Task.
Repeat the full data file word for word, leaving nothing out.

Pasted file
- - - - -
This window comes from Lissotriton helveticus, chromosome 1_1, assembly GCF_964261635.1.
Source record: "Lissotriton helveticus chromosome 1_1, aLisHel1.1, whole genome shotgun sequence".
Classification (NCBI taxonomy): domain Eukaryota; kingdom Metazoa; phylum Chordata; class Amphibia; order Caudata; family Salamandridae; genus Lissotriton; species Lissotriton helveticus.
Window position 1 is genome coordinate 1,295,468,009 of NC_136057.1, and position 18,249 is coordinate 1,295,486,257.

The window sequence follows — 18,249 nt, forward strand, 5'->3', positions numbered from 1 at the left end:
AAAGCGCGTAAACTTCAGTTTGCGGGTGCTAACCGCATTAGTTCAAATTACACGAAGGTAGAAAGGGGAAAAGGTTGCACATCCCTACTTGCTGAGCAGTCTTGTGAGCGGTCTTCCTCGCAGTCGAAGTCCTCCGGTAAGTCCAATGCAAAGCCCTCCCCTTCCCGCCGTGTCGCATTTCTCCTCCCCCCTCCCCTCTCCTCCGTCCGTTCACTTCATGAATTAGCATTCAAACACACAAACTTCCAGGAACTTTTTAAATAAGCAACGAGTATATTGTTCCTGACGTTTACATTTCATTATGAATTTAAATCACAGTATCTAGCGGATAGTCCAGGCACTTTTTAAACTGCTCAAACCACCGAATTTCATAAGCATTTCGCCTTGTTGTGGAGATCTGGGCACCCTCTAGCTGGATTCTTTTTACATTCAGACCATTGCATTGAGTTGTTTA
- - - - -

This window comes from Lissotriton helveticus, chromosome 1_1, assembly GCF_964261635.1.
Source record: "Lissotriton helveticus chromosome 1_1, aLisHel1.1, whole genome shotgun sequence".
Classification (NCBI taxonomy): domain Eukaryota; kingdom Metazoa; phylum Chordata; class Amphibia; order Caudata; family Salamandridae; genus Lissotriton; species Lissotriton helveticus.
Window position 1 is genome coordinate 1,295,468,009 of NC_136057.1, and position 18,249 is coordinate 1,295,486,257.

The window sequence follows — 18,249 nt, forward strand, 5'->3', positions numbered from 1 at the left end:
AAAGCGCGTAAACTTCAGTTTGCGGGTGCTAACCGCATTAGTTCAAATTACACGAAGGTAGAAAGGGGAAAAGGTTGCACATCCCTACTTGCTGAGCAGTCTTGTGAGCGGTCTTCCTCGCAGTCGAAGTCCTCCGGTAAGTCCAATGCAAAGCCCTCCCCTTCCCGCCGTGTCGCATTTCTCCTCCCCCCTCCCCTCTCCTCCGTCCGTTCACTTCATGAATTAGCATTCAAACACACAAACTTCCAGGAACTTTTTAAATAAGCAACGAGTATATTGTTCCTGACGTTTACATTTCATTATGAATTTAAATCACAGTATCTAGCGGATAGTCCAGGCACTTTTTAAACTGCTCAAACCACCGAATTTCATAAGCATTTCGCCTTGTTGTGGAGATCTGGGCACCCTCTAGCTGGATTCTTTTTACATTCAGACCATTGCATTGAGTTGTTTA